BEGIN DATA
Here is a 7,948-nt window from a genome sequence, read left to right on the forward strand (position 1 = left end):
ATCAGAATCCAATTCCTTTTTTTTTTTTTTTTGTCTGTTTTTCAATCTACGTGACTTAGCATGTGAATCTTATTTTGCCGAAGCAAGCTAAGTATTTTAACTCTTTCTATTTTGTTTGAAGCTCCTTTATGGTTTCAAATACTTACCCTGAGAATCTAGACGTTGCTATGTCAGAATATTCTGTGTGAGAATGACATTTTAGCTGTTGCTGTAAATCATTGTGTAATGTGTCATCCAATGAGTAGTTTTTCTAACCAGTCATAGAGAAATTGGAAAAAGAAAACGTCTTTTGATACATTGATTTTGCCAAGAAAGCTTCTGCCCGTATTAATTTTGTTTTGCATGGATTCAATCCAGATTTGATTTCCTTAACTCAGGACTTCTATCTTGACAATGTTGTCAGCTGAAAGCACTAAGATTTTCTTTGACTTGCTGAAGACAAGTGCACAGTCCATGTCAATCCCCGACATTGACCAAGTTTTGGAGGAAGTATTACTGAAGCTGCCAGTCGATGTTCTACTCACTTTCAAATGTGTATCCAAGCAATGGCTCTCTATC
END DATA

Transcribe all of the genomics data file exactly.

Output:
Here is a 7,948-nt window from a genome sequence, read left to right on the forward strand (position 1 = left end):
ATCAGAATCCAATTCCTTTTTTTTTTTTTTTTGTCTGTTTTTCAATCTACGTGACTTAGCATGTGAATCTTATTTTGCCGAAGCAAGCTAAGTATTTTAACTCTTTCTATTTTGTTTGAAGCTCCTTTATGGTTTCAAATACTTACCCTGAGAATCTAGACGTTGCTATGTCAGAATATTCTGTGTGAGAATGACATTTTAGCTGTTGCTGTAAATCATTGTGTAATGTGTCATCCAATGAGTAGTTTTTCTAACCAGTCATAGAGAAATTGGAAAAAGAAAACGTCTTTTGATACATTGATTTTGCCAAGAAAGCTTCTGCCCGTATTAATTTTGTTTTGCATGGATTCAATCCAGATTTGATTTCCTTAACTCAGGACTTCTATCTTGACAATGTTGTCAGCTGAAAGCACTAAGATTTTCTTTGACTTGCTGAAGACAAGTGCACAGTCCATGTCAATCCCCGACATTGACCAAGTTTTGGAGGAAGTATTACTGAAGCTGCCAGTCGATGTTCTACTCACTTTCAAATGTGTATCCAAGCAATGGCTCTCTATC